Jerry Kill and Epilepsy: A Teaching Moment
It can be a teaching moment. Or it can be a cruel moment, just another reason, albeit unique, to replace a major college football coach who isn’t winning enough in a heartless, money-grab industry. For now, the University of Minnesota is standing by a fighter named Jerry Kill — though he has suffered five epileptic seizures on game days in his 2 1/2 seasons there, though he hasn’t finished four of those games, though he has had an estimated 20 other seizures during that period and dozens since his first in 2000, though the Golden Gophers are 13-18 in his tenure and coming off a 42-13 loss at Michigan that marked the first time he missed an entire game.
“Jerry is our coach, and we are 100 percent behind him,” the school’s athletic director, Norwood Teague, said in his most recent public comments about Kill. “I am 100 percent behind him.”
All of which warms the soul and has you and me and everyone else with a heart rooting hard for the Gophers. Yet at what point does the university decide to stop teaching — about epilepsy, about human compassion, about loyalty — and start looking at the bottom line like America’s other power football programs? At what point do Kill’s bosses stop supporting him and start hearing the muted grumblings from alumni and boosters, the occasional e-mail that refers to him as “a freak,” the local columnist who snidely writes that Kill suffers as many seizures as he wins conference games?
Does Minnesota, as an institution of higher learning, exist to teach rich lessons about what’s truly important? Or is Minnesota, as caretaker of a valuable pie slice in a multi-billion-dollar industry, not allowing itself the best chance to compete in the Big Ten, one of five monster conferences with direct bee-lines to the national playoff tournament when college football’s version of the Final Four debuts next season?
I’m a romantic. I’m also a realist.
And there is no way Jerry Kill, unless he quickly turns around a sagging program, remains in the job for long just because a lot of us are rallying around him. I’d like to think a university in Minneapolis is the one hermetically sealed cocoon willing to make the grander statement, the one traditional sports factory that would thumb its nose at pressures to feed revenue streams via football. I’d love to believe Teague, too, when he tells the New York Times that Kill’s condition is not a distraction but “a rallying point.” But sympathy erodes when a 23-7 home loss to Iowa in the Big Ten opener is followed by a blowout in Ann Arbor, a loss that cried for a head coach who could make halftime adjustments and critical second-half decisions. The Gophers were blown out after intermission, in part because the acting coaches failed to pursue touchdown opportunities in fourth-and-5 situations — opting at the Michigan 10 to kick a field goal when down in the fourth quarter by 18 points. Kill, who didn’t accompany the team on its Friday flight because he wasn’t feeling well, was supposed to fly to Ann Arbor on Saturday morning.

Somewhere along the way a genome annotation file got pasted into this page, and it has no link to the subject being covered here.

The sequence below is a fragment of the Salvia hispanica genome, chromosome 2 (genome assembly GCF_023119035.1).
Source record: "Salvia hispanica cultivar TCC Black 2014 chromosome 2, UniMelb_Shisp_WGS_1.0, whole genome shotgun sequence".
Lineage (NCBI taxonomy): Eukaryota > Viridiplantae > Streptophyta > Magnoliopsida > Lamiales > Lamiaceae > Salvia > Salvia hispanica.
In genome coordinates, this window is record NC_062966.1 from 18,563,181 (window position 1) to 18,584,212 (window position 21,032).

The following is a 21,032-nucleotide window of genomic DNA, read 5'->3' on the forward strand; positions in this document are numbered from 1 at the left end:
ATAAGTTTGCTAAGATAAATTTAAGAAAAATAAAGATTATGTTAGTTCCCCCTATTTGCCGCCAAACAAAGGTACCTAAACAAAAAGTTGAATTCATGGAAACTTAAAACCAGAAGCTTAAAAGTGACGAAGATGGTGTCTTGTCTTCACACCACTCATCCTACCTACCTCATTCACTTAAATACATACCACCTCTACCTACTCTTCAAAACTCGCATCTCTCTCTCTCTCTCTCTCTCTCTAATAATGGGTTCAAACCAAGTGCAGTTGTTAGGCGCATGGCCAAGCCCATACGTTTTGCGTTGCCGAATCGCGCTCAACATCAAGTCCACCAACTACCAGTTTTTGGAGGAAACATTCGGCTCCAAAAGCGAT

That’s when he had his latest seizure, when he can’t control his body as it shakes rapidly and contorts frighteningly, an experience Kill compared to a car wreck in an ESPN interview last month. His staff of assistants, who’ve been with their boss for years as they’ve resurrected programs from Emporia State to Northern Illinois, know the post-seizure drill. Saturday, defensive coordinator Tracy Claeys assumed interim head-coaching duties from the press box.
“We have been through a lot of battles together,” Claeys said after the game in his news conference. “We are all very well trained on our jobs and our responsibilities. We miss him here as a friend. We are all pretty much used to this, and so are the kids.”
The players love him. “We know coach’s situation,” tight end Maxx Williams said, per the Associated Press. “We have to be prepared. We have to be ready for anything.”
At some point, that may be too much to ask. Jerry Kill has said he’ll resign if he’s ever convinced his epilepsy battle is interfering with the program’s progress. If life was fair, a university would let him make the decision if and when that moment arrives.
Life, I’m afraid, isn’t fair.